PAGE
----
> I don't actually find any examples of "Marie" in the
                > 15th century in
                > Scotland (excluding oblique forms of Maria found in
                > Latin texts). In
                > fact, it is relatively rare even to see "Mary". On
                > the other hand,
                > "Marioun" and diminutives in various spellings is
                > found all over the
                > place. (You may be interested to know the Latin of
                > Marioun is
                > "Mariota".) I could give you various examples later
                > if you're
                > interested.
                >
                > 4. Use period forms of the surname.
                >
                > I find these 15th century spellings in Black:
                >
                > Santoclair 1407
                > Seyntclere 1405
                > Seintclere 1445
                > Singlar 1454
                > Synclere 1470
                > Synclare 1482
                > Singkler 1491
                > Sanclar 1493
                >
                > I'd recommend one of the earlier ones -- it appears
                > the forms that
                > aren't clearly variations on "Saint-" don't become
                > common until the
                > latter half of the century.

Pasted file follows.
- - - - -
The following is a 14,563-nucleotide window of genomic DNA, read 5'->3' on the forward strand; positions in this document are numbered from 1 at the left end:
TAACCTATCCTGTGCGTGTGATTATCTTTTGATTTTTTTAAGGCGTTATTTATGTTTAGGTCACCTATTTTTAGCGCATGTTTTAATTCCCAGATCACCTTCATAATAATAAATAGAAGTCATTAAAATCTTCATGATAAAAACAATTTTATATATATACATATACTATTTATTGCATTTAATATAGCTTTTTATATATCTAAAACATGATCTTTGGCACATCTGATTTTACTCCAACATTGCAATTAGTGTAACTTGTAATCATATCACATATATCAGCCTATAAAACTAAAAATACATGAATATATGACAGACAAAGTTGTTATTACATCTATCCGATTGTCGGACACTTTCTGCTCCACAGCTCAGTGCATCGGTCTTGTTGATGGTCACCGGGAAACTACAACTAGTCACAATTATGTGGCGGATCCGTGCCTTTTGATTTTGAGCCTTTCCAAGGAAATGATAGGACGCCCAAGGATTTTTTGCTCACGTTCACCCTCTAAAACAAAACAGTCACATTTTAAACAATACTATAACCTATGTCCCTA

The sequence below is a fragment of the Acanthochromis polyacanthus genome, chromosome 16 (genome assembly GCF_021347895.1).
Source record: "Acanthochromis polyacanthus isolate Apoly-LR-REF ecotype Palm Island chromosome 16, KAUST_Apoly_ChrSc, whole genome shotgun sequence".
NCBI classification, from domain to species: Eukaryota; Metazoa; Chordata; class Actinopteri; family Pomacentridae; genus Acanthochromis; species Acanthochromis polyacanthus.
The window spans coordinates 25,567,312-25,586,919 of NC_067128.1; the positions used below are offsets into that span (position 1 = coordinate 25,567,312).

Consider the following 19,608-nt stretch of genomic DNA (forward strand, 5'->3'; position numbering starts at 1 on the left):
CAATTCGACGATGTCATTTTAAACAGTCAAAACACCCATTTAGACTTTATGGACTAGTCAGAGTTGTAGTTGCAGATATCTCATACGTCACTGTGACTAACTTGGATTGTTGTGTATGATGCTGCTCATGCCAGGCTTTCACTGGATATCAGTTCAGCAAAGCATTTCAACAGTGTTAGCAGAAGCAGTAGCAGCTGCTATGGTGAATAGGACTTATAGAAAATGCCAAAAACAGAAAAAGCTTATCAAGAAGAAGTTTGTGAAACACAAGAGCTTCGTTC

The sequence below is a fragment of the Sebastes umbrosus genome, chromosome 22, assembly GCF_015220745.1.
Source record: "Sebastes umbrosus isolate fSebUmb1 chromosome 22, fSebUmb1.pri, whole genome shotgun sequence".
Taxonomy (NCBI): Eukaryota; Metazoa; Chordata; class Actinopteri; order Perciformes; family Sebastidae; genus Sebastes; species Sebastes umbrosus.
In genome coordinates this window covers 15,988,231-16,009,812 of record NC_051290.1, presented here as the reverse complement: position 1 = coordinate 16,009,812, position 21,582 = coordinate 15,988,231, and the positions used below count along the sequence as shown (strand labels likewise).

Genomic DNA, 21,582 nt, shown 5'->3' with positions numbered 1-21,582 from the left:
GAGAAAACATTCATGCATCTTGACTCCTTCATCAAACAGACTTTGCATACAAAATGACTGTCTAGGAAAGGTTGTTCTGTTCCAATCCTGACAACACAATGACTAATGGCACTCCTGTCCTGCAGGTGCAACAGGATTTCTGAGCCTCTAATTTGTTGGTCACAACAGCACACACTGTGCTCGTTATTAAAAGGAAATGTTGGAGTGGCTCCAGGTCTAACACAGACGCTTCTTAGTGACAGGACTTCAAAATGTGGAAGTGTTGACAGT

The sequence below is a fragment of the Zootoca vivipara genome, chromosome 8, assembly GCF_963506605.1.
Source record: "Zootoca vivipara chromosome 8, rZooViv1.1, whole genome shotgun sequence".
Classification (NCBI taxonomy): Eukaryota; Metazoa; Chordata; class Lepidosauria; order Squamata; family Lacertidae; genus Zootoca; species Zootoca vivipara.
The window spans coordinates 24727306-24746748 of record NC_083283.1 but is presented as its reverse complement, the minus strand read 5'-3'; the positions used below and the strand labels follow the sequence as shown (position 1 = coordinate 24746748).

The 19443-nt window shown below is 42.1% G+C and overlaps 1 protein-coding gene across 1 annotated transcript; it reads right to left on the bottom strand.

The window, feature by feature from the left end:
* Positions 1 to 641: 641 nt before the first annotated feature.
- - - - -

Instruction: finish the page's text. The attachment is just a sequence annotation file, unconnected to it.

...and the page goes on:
>
                > 5. Understand that the name "Marioun Seyntclere"
                > (and variants) is an
                > excellent Scots-speaking Lowlander's name, not the
                > name of a Gael.
                > (Which is lovely and terrific -- we need Lowlanders
                > about to balance
                > all the wild Scots. Otherwise all the foreigners
                > will think Scotland
                > completely uncivilized ;-)
                >
                > Hope this helps!
                >
                > Euphrick
                > Sharon Krossa, krossa@...
                > Medieval Scotland (including resources for names,
                > clothing & history):
                >
                > http://www.stanford.edu/~skrossa/medievalscotland/
                > The most complete index of reliable web articles
                > about pre-1600 names:
                > Arval's Medieval Naming Guides -
                > http://www.panix.com/~mittle/names/
                > Consultations about re-creating historically
                > accurate pre-1600 names:
                > Academy of Saint Gabriel -
                > http://www.s-gabriel.org/
                >
                >
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              • Sharon L. Krossa